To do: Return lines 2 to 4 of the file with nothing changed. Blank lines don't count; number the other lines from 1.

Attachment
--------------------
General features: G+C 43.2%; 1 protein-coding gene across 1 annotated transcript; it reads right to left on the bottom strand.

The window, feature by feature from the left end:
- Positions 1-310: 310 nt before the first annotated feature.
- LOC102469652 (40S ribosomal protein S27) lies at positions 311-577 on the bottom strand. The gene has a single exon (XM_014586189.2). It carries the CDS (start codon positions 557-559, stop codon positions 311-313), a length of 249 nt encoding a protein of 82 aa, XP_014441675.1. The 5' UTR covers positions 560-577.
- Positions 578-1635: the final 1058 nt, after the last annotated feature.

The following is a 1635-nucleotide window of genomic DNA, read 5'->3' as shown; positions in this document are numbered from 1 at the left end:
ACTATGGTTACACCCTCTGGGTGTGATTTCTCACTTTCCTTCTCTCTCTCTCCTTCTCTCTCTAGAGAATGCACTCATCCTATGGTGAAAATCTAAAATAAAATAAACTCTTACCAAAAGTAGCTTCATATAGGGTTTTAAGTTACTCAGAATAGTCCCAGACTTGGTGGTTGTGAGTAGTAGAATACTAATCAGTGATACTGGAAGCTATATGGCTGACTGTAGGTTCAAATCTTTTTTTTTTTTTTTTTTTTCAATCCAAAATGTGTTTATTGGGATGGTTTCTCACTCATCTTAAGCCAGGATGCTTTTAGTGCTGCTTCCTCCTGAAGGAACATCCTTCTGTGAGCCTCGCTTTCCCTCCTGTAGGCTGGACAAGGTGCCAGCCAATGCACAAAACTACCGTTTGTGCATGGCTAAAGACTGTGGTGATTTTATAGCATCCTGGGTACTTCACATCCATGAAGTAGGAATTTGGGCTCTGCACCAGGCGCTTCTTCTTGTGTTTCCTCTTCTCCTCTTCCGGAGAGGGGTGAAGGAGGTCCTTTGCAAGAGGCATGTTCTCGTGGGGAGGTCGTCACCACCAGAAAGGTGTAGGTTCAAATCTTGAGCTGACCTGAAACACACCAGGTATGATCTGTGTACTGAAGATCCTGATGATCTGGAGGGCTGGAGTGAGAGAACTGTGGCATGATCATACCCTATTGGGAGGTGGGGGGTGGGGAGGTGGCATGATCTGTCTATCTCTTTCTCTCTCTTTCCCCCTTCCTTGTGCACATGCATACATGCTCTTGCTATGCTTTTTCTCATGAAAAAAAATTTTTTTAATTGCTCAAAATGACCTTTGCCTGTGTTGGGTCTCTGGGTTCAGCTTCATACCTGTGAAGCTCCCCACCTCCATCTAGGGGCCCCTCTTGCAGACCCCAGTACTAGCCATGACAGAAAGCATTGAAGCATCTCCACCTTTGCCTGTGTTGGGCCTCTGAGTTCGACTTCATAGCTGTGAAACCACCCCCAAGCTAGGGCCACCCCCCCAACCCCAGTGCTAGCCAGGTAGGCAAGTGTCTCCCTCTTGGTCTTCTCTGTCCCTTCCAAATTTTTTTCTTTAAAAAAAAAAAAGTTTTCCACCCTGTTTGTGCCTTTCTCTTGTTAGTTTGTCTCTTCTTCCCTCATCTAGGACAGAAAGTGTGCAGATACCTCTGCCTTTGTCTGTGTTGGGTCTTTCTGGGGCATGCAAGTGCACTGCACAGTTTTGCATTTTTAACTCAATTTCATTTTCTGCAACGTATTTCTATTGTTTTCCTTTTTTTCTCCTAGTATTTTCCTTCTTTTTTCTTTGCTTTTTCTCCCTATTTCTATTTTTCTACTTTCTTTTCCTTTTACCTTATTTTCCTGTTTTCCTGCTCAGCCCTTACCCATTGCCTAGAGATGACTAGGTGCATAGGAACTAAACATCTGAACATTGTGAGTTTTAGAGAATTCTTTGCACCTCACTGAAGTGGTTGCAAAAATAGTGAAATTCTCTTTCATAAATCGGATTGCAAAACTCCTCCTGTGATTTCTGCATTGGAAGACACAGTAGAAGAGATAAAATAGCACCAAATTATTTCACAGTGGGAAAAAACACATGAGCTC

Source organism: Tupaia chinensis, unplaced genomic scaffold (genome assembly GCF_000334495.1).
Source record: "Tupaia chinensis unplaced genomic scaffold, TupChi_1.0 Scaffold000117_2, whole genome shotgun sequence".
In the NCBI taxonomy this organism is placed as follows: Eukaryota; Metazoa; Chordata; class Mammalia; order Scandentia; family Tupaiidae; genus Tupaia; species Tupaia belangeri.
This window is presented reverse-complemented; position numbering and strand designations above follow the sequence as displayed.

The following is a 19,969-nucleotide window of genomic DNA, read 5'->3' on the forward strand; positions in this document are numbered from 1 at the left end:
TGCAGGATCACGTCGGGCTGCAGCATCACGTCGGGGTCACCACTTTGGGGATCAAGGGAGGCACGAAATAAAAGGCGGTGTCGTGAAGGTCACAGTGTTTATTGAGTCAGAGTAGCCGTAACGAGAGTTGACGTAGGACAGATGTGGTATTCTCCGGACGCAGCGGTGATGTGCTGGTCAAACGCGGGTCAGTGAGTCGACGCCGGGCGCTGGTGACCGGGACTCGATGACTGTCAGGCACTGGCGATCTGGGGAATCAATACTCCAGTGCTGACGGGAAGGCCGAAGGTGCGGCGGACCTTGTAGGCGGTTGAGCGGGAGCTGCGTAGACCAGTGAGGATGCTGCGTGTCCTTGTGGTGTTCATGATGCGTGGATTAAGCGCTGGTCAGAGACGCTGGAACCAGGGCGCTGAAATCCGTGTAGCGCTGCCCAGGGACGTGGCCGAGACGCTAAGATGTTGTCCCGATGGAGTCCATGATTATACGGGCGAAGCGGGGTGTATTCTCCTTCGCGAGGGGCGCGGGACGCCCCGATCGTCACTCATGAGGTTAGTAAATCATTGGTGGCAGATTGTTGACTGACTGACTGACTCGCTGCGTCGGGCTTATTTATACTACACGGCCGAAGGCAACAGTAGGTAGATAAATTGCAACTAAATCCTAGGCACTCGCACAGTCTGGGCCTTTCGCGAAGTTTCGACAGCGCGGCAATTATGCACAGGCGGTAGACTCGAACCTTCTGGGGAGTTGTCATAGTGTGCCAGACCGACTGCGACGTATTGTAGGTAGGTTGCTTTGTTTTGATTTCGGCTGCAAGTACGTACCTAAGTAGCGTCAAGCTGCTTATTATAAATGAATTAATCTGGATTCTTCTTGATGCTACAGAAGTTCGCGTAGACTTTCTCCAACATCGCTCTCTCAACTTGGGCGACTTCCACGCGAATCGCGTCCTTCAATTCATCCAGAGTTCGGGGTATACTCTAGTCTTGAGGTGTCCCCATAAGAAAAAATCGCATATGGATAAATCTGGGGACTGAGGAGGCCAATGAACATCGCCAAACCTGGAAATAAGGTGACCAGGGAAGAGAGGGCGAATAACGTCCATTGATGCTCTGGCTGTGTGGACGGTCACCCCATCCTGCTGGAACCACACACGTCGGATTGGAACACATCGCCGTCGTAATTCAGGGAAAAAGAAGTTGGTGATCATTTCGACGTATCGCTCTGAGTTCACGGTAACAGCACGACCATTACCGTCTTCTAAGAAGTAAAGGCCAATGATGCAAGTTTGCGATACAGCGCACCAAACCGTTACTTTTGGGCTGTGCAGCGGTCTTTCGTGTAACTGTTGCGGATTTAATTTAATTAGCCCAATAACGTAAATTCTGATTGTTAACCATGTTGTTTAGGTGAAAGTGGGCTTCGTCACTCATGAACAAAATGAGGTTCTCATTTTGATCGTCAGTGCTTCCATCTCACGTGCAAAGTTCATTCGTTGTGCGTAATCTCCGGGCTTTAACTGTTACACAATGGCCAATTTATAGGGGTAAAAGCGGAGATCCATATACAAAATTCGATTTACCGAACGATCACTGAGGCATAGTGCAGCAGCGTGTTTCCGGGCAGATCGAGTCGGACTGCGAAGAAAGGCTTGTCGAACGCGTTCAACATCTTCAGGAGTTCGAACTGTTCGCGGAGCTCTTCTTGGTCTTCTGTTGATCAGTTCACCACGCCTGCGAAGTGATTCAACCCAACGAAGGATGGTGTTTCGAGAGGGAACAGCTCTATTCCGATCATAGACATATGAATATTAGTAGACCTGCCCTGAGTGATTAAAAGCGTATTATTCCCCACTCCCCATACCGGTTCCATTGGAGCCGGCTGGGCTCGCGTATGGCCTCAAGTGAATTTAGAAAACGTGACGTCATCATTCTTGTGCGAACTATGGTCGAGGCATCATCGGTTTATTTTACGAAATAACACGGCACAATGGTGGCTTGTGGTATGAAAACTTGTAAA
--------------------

The window, feature by feature from the left end:
- Positions 1-310: 310 nt before the first annotated feature.
- LOC102469652 (40S ribosomal protein S27) lies at positions 311-577 on the bottom strand. The gene has a single exon (XM_014586189.2). It carries the CDS (start codon positions 557-559, stop codon positions 311-313), a length of 249 nt encoding a protein of 82 aa, XP_014441675.1. The 5' UTR covers positions 560-577.